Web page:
They are trained to treat 20 or so common conditions, such as bladder infections, strep throat, and poison ivy, give pregnancy tests and vaccines, remove stitches, and write prescriptions.The best part is they're supposedly quick and cheap, with an average 15 minute wait (without an appointment) and $59 visit, which would likely be covered by most insurances (they're in negotiations with Blue Cross and Blue Shield, Harvard Pilgram and Tufts).
Of course, doctors aren't thrilled by the idea.
Dr. Allan Goroll, an internist at Massachusetts General Hospital, said the opening of clinics in CVS stores and in Walmarts in other states reflects "the sorry state of primary care in America." He said insurers underpay primary care doctors, leading to a physician shortage. One answer, he said, is more investment by payers in primary care practices.So, the real answer - according to doctors - is to pay them more. Err.... okay? No offense to Dr. Goroll, but these MinuteClinics sound almost exactly like a University Health Clinic - something any college student is well versed in. Are they perfect? Of course not, but they're not supposed to be either. They have their uses - such as when I got my stitches out, but I wouldn't go there for everything. It's just a convenient way to avoid going to the doctors if I don't really need that visit. If all someone needs is a vaccine, to have basic stitches removed or basic treatment of poison ivy, a nurse practitioner (or even nurse, in many instances) is fine. In fact, I've had nurse practitioners who were far and away better than doctors in terms of treating the same condition (I've had two warts in my life; the doctor who treated one left a nasty scar; the nurse practitioner who treated the other didn't).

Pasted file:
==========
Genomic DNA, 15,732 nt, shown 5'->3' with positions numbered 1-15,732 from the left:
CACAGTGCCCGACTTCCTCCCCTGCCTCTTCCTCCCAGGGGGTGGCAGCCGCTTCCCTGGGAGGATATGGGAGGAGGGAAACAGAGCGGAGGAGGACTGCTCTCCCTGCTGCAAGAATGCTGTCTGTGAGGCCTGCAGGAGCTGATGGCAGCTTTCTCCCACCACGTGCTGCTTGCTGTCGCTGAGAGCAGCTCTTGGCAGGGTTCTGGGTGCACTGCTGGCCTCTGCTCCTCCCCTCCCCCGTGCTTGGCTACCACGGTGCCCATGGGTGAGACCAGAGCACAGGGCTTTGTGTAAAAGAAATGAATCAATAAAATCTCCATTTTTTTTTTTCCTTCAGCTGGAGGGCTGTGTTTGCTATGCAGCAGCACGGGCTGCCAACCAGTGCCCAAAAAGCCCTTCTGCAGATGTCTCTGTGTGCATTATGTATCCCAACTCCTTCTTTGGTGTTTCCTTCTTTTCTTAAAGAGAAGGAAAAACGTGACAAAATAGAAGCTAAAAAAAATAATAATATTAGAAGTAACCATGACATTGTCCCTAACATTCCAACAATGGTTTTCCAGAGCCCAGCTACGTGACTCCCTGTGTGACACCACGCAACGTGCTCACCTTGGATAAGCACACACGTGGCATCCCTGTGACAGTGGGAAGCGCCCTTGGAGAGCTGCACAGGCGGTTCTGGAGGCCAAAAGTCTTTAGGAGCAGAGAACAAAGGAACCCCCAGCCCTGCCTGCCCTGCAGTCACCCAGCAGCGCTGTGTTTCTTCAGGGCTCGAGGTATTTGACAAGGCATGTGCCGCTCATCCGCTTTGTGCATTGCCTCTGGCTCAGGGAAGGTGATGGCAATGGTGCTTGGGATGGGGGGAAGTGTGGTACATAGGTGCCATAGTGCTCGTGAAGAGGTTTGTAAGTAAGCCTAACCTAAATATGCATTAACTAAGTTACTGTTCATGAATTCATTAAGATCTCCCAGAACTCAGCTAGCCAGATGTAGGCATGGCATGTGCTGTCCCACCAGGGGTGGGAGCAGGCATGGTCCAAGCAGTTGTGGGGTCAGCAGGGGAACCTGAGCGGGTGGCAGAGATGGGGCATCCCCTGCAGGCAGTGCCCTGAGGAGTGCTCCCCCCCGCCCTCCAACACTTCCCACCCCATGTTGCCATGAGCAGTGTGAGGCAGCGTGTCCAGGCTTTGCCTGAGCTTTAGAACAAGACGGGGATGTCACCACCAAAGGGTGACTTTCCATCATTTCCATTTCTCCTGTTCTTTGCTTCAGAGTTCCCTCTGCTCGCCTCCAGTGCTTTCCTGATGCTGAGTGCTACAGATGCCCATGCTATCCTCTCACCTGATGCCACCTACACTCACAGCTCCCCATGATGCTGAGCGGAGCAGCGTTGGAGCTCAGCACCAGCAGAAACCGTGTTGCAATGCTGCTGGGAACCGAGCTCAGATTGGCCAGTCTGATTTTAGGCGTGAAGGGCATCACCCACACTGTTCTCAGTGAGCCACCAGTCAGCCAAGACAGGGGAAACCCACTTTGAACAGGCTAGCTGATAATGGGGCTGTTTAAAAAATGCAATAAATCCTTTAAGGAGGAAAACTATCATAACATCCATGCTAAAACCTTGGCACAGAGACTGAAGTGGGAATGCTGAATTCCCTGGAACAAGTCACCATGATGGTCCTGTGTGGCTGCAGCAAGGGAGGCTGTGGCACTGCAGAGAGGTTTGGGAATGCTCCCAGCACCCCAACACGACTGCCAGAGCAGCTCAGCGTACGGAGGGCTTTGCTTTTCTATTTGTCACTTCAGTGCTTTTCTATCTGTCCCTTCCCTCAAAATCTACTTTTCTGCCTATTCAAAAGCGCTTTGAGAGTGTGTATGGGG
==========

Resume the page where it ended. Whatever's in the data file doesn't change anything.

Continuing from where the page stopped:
Furthermore, there are some added bonuses to a MinuteClinic. For example, there are people who avoid treatment because of other time commitments - how many people forgo going to the doctors because they can't take a day off? Meanwhile, conditions worsen till a doctor's office becomes necessary. By that point, people just suffer more and disease spreads. Another example would be an older patient who doesn't want to visit the doctor - but, perhaps, could be coaxed into a "MinuteClinic" by a son, daughter or grand child?
With that said, these MinuteClinics will have to be open and honest in what they treat. They shouldn't think twice about redirecting anyone they're treating to a doctor if the occasion arrives. However, especially because of liability reasons, I think the fact that they would do that is obvious. It's my humble opinion that people tend to be decent human beings and thus would recommend a doctor's visit if their clinic weren't equipped or capable of treating a specific problem.
So, really, there is no inherent reason I can see to not have a MinuteClinic. They may treat people who would otherwise go untreated. They are faster and cheaper than most traditional methods. Hopefully, they'll keep people who don't need to be there out of emergency rooms. It's one time where the free-market comes up with a good idea. Though, like I've mentioned several times, the idea is far from unique. If what's akin to MinuteClinics is good enough for college students, it should be good enough for everyone who's willing to go.